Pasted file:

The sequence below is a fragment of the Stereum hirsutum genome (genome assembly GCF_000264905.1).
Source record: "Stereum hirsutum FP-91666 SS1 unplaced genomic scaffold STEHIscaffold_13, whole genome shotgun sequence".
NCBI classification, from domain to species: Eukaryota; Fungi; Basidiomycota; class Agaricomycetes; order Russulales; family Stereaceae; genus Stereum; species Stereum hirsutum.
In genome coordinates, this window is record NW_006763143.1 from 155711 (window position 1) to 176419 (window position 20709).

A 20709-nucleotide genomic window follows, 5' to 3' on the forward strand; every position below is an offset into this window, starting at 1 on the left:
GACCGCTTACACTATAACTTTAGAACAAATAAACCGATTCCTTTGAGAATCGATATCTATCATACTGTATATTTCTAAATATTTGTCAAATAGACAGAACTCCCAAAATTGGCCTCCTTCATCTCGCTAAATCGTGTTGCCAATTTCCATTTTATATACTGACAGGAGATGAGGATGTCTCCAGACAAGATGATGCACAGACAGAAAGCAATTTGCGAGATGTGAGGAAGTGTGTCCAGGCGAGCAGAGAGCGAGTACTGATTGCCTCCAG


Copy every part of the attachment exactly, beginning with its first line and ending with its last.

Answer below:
The sequence below is a fragment of the Stereum hirsutum genome (genome assembly GCF_000264905.1).
Source record: "Stereum hirsutum FP-91666 SS1 unplaced genomic scaffold STEHIscaffold_13, whole genome shotgun sequence".
NCBI classification, from domain to species: Eukaryota; Fungi; Basidiomycota; class Agaricomycetes; order Russulales; family Stereaceae; genus Stereum; species Stereum hirsutum.
In genome coordinates, this window is record NW_006763143.1 from 155711 (window position 1) to 176419 (window position 20709).

A 20709-nucleotide genomic window follows, 5' to 3' on the forward strand; every position below is an offset into this window, starting at 1 on the left:
GACCGCTTACACTATAACTTTAGAACAAATAAACCGATTCCTTTGAGAATCGATATCTATCATACTGTATATTTCTAAATATTTGTCAAATAGACAGAACTCCCAAAATTGGCCTCCTTCATCTCGCTAAATCGTGTTGCCAATTTCCATTTTATATACTGACAGGAGATGAGGATGTCTCCAGACAAGATGATGCACAGACAGAAAGCAATTTGCGAGATGTGAGGAAGTGTGTCCAGGCGAGCAGAGAGCGAGTACTGATTGCCTCCAG